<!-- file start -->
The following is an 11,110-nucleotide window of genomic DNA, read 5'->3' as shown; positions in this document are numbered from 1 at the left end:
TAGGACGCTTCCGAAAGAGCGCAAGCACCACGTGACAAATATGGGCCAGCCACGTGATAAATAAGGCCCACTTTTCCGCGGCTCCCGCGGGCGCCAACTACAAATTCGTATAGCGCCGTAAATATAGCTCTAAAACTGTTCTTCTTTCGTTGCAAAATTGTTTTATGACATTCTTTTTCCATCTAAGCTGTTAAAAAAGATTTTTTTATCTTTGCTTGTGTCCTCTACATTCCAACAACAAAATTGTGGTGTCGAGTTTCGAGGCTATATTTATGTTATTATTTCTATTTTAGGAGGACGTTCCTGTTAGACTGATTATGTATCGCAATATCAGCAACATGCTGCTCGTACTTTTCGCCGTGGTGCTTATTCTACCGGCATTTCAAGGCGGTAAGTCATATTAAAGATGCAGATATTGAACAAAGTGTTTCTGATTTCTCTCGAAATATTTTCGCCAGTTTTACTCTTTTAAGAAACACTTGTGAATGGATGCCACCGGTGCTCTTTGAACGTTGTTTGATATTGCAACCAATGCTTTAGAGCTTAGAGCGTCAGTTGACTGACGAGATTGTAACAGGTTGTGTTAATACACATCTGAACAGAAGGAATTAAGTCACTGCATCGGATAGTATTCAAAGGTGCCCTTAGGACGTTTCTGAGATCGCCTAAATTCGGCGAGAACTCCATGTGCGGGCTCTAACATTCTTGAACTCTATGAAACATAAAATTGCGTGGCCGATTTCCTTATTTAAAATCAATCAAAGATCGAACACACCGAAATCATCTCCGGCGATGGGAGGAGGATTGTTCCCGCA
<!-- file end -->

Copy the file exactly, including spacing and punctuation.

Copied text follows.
The following is an 11,110-nucleotide window of genomic DNA, read 5'->3' as shown; positions in this document are numbered from 1 at the left end:
TAGGACGCTTCCGAAAGAGCGCAAGCACCACGTGACAAATATGGGCCAGCCACGTGATAAATAAGGCCCACTTTTCCGCGGCTCCCGCGGGCGCCAACTACAAATTCGTATAGCGCCGTAAATATAGCTCTAAAACTGTTCTTCTTTCGTTGCAAAATTGTTTTATGACATTCTTTTTCCATCTAAGCTGTTAAAAAAGATTTTTTTATCTTTGCTTGTGTCCTCTACATTCCAACAACAAAATTGTGGTGTCGAGTTTCGAGGCTATATTTATGTTATTATTTCTATTTTAGGAGGACGTTCCTGTTAGACTGATTATGTATCGCAATATCAGCAACATGCTGCTCGTACTTTTCGCCGTGGTGCTTATTCTACCGGCATTTCAAGGCGGTAAGTCATATTAAAGATGCAGATATTGAACAAAGTGTTTCTGATTTCTCTCGAAATATTTTCGCCAGTTTTACTCTTTTAAGAAACACTTGTGAATGGATGCCACCGGTGCTCTTTGAACGTTGTTTGATATTGCAACCAATGCTTTAGAGCTTAGAGCGTCAGTTGACTGACGAGATTGTAACAGGTTGTGTTAATACACATCTGAACAGAAGGAATTAAGTCACTGCATCGGATAGTATTCAAAGGTGCCCTTAGGACGTTTCTGAGATCGCCTAAATTCGGCGAGAACTCCATGTGCGGGCTCTAACATTCTTGAACTCTATGAAACATAAAATTGCGTGGCCGATTTCCTTATTTAAAATCAATCAAAGATCGAACACACCGAAATCATCTCCGGCGATGGGAGGAGGATTGTTCCCGCA